Criminal barristers will stay away from court on 6 January in protest over cuts to criminal legal aid, the Criminal Bar Association has confirmed.
In his weekly email to members, CBA chairman Nigel Lithman QC (pictured) said: 'Some members of the CBA have decided that they will no longer be available/will not work during the morning of the 6 January; but will be available to attend court from 2pm only on that day.
'Those of you who want to show your support will decide for yourselves whether you too will choose to work for the first half of that day or only as from 2pm,' Lithman told his members. Both prosecution and defence counsel, he said, should decide whether to support the action.
Lithman said the action is a 'wholly reasonable and proportionate response to the conduct of the [Ministry of Justice]', which seeks to cut fees in very high costs cases by 30% as well as impose further cuts on other criminal legal aid rates.
Lithman said he had informed the lord chief justice, the recorder of London, the common serjeant and the director of public prosecutions. He expressed hope that judges will be 'sympathetic' to applications for a 2pm start.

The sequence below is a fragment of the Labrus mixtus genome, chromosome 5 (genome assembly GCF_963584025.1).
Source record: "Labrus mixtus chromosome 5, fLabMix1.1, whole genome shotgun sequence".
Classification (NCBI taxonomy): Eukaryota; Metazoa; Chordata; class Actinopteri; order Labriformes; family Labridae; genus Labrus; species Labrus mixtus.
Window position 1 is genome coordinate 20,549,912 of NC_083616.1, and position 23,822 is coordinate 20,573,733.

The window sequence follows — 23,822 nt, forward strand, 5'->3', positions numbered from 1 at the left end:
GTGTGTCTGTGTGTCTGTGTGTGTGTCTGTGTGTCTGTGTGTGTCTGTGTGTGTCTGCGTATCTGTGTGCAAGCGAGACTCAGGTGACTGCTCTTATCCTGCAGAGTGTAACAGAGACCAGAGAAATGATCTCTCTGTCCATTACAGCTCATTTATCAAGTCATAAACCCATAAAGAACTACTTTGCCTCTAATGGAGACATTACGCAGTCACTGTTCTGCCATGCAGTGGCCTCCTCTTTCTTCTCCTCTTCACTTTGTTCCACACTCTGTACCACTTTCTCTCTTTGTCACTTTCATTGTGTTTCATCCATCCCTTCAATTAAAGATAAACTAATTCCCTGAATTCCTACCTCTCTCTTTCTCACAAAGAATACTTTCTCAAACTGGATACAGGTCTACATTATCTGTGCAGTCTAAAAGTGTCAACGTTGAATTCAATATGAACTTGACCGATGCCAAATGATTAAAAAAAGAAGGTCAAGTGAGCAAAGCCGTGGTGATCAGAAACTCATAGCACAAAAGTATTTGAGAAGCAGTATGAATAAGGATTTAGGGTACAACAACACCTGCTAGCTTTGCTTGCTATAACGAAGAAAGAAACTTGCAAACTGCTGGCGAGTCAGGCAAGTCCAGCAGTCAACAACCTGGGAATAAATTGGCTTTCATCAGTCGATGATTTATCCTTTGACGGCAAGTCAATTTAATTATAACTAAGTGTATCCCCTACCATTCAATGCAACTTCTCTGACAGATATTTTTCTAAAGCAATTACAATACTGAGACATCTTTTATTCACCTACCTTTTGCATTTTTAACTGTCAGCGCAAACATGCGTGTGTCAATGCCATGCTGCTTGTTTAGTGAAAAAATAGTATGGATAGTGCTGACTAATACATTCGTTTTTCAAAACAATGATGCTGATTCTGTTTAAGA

Lithman said the half-day's 'non-attendance' on the first day of term 'will demonstrate the importance of the role played by criminal advocates in the efficient disposal of criminal cases. Put another way, it will give a glimpse of the future if our profession is dismantled into non-existence', said Lithman.
The CBA's former chair told the Criminal Law Solicitors Association conference last month that the day of action could be the first of many.
A Law Society spokesperson said: 'Barristers have taken their decision but for many solicitors, with responsibilities for their firms and their employees, the situation is very different. Is it the best strategy for achieving change? We continue to impress upon the MoJ the damage that cuts to legal aid will undoubtedly cause.'